DOI: 10.4324/9780415249126-Y061-1
Version: v1,  Published online: 1998
Retrieved December 05, 2020, from

3. The logicist foundations of arithmetic

The fundamental problem for the logicist theory of the arithmetic of the ordinary whole numbers was to show how (1) the general concept of such numbers, (2) the individual numbers themselves, and (3) the modes of reasoning that suffice for the mathematical demonstrations of their properties, can all be derived from principles of logic. It will be convenient here to consider first the solution offered by Frege (1884), with which Russell’s substantially coincides; a brief comparison with Dedekind’s rather different approach will be made later.

Frege set about creating an entirely systematic and universally applicable formal system codifying all logical concepts and processes: his Begriffsschrift, or ‘concept writing’, which he characterized as ‘a formula language…for pure thought’ (1879). He therefore faced the task of making explicit, within the framework of such a formal system, how the cardinal numbers could be defined.

Now for Frege, as for Dedekind, a central logical role was played by a notion of ‘class’ – Dedekind’s ‘system’, characterized by him in the following way:

‘Such a system S…is completely determined when with respect to every thing it is determined whether it is an element of S or not. The system S is hence the same as the system T…when every element of S is also an element of T, and every element of T is also an element of S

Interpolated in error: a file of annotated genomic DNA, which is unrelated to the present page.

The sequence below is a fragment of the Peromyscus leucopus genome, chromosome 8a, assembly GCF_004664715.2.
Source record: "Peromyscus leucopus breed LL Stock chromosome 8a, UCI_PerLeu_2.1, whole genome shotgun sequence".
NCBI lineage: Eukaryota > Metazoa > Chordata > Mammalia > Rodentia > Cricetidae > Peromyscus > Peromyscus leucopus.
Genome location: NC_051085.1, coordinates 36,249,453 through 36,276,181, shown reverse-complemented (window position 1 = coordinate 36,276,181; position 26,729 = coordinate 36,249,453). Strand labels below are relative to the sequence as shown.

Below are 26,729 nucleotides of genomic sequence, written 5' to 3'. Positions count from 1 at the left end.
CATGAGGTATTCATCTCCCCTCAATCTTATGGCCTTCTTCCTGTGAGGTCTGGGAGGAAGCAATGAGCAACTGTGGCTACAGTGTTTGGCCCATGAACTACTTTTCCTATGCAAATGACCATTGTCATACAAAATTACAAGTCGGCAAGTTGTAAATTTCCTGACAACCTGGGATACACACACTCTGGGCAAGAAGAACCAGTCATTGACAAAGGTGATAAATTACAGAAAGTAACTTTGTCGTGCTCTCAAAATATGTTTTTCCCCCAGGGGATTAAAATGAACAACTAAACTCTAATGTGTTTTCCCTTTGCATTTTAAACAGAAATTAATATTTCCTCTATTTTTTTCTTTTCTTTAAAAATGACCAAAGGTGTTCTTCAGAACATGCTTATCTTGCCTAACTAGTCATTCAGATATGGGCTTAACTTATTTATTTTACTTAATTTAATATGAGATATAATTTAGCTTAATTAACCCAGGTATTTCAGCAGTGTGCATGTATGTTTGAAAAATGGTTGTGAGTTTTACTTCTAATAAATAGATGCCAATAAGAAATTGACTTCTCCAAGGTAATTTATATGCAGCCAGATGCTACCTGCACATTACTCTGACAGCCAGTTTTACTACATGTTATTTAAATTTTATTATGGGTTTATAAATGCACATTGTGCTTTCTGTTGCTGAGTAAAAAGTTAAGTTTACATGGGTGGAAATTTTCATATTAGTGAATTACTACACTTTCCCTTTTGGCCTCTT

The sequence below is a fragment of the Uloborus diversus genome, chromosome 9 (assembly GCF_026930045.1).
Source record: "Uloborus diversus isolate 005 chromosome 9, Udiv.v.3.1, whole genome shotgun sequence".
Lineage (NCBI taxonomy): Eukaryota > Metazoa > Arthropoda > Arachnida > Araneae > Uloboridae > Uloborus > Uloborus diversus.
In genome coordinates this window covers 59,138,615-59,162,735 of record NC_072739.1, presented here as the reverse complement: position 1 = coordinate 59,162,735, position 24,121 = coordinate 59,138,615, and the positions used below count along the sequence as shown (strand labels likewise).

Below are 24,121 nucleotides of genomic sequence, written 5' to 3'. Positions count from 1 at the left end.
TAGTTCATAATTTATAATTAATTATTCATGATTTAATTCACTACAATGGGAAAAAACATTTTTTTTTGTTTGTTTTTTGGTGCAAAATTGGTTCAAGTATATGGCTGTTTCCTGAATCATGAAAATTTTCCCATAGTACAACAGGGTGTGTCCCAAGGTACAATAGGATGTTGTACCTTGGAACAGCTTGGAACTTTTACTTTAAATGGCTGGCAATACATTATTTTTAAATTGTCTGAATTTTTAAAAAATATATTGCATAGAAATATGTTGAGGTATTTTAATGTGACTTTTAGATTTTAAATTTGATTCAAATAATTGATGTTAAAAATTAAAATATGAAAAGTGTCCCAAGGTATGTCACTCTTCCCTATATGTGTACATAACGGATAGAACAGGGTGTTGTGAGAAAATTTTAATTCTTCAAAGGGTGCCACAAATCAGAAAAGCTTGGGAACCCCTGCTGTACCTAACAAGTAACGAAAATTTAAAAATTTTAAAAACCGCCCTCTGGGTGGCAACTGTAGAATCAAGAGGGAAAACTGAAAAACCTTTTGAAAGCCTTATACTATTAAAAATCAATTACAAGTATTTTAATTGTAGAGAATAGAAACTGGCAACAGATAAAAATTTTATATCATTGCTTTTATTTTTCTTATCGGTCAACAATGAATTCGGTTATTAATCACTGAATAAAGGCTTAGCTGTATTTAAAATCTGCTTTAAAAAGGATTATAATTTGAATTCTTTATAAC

([1888] 1901: 45)

(Compare with ‘extensionality’ in Set theory, different systems of.) However, in Frege’s opinion, such notions as that of a system or class, and that of a ‘correspondence’ (‘a thing belongs to a thing’) are ‘not usual in logic and are not reduced [by Dedekind] to acknowledged logical notions’ ([1893] 1964: 4). Frege therefore relies, for the logical ground of the notions of class and correspondence, upon the ‘acknowledged’ logical notions of a ‘concept’ (which when it is unary corresponds to a property, and when binary, ternary,…, to a two-place, three-place,…relation) and of the ‘extension’ of such a concept (in particular, the extension of a unary concept is a class). The existence of such an extension for every concept, satisfying the principle that two concepts have the same extension if and only if every object falling under either also falls under the other (see Dedekind’s characterization of ‘system’ above), is a fundamental principle of the logic on which Frege bases arithmetic.